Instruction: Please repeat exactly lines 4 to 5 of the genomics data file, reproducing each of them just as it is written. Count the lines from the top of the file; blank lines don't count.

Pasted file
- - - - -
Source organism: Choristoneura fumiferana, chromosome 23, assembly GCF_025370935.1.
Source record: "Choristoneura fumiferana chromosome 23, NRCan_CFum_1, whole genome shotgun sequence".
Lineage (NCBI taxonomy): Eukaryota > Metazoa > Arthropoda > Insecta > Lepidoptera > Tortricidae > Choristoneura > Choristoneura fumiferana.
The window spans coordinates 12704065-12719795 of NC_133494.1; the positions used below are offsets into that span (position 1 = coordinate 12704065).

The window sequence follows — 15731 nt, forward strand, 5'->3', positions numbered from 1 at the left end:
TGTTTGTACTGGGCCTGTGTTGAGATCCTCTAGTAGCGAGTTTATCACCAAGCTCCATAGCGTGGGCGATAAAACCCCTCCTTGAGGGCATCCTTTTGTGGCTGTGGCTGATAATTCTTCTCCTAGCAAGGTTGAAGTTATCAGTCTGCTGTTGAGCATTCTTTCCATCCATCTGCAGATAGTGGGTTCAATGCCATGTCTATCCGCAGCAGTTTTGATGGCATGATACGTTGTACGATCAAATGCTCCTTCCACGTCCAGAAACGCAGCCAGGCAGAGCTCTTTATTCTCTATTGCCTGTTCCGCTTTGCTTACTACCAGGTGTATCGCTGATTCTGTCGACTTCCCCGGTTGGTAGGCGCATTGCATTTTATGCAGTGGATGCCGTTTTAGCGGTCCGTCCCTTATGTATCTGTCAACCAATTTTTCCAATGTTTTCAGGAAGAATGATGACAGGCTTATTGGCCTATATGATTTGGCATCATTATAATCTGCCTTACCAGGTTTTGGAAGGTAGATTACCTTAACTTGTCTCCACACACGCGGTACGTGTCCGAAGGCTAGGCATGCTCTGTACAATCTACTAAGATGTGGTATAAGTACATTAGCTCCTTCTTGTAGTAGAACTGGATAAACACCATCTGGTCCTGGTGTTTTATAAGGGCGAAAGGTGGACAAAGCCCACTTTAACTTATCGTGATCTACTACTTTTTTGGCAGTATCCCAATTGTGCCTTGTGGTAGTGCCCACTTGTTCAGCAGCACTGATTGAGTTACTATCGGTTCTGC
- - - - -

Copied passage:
The window spans coordinates 12704065-12719795 of NC_133494.1; the positions used below are offsets into that span (position 1 = coordinate 12704065).

The window sequence follows — 15731 nt, forward strand, 5'->3', positions numbered from 1 at the left end: